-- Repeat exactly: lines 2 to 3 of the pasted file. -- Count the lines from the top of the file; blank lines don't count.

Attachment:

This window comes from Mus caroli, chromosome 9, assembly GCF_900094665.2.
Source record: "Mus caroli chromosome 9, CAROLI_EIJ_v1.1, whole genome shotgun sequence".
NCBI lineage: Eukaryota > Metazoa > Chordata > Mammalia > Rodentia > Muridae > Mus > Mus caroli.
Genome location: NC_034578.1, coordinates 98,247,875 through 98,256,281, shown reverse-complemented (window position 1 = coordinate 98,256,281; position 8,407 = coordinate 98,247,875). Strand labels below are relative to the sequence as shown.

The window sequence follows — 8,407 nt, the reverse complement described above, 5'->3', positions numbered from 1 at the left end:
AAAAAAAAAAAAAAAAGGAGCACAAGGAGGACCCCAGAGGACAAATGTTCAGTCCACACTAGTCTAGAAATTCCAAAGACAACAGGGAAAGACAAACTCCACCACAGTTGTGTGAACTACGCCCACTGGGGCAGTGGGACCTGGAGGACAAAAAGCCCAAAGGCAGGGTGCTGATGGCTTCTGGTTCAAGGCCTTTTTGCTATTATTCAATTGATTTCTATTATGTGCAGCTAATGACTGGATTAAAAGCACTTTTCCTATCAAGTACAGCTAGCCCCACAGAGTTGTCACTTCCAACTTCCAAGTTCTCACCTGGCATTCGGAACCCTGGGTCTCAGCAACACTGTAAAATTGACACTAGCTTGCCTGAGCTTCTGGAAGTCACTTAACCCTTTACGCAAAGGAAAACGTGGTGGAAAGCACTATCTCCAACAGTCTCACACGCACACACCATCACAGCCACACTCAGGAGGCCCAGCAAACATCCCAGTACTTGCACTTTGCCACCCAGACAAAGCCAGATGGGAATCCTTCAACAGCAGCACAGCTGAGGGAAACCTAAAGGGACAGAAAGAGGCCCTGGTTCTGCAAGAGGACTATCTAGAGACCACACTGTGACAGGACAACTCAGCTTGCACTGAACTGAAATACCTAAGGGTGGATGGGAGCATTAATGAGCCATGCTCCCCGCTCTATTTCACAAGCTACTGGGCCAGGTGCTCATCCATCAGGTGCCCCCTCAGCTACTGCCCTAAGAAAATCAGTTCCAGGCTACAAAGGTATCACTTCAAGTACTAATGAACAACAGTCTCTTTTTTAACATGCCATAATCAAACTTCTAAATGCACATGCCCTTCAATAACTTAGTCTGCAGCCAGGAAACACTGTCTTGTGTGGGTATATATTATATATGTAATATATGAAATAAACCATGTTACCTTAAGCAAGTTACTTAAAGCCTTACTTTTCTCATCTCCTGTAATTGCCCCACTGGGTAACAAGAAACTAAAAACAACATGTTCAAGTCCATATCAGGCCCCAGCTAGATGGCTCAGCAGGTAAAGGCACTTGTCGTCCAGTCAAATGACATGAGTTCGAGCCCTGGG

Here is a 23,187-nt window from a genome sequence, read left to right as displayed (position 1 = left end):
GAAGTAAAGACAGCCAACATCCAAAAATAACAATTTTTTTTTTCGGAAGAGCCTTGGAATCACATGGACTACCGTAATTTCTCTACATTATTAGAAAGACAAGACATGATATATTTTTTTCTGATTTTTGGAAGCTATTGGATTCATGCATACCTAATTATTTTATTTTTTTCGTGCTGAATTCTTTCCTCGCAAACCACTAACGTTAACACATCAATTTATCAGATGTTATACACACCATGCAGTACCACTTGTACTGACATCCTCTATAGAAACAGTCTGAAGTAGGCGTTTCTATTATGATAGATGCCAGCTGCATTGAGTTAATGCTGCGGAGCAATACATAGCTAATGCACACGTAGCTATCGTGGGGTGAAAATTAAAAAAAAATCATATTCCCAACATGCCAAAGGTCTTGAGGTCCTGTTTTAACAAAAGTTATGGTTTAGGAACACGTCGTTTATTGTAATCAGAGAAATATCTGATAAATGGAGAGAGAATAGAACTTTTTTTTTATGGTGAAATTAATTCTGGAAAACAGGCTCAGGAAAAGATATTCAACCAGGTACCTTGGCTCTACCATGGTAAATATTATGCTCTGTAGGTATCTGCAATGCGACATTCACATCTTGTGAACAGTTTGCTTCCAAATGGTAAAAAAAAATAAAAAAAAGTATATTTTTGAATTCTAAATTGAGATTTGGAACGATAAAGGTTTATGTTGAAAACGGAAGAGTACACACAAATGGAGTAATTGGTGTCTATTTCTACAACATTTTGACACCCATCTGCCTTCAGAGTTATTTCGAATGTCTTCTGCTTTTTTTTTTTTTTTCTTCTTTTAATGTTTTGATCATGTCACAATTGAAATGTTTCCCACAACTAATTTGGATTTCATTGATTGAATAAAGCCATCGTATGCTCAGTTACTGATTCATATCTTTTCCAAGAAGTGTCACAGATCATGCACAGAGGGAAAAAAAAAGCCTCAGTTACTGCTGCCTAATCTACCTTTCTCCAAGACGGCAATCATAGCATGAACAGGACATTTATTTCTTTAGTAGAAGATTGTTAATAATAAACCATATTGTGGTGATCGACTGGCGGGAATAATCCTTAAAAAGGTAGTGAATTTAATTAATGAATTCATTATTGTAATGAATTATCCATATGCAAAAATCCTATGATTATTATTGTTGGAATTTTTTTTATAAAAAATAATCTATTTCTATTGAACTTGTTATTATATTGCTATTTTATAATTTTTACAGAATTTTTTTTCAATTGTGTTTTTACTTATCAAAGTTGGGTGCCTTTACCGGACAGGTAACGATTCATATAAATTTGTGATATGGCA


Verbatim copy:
Source record: "Mus caroli chromosome 9, CAROLI_EIJ_v1.1, whole genome shotgun sequence".
NCBI lineage: Eukaryota > Metazoa > Chordata > Mammalia > Rodentia > Muridae > Mus > Mus caroli.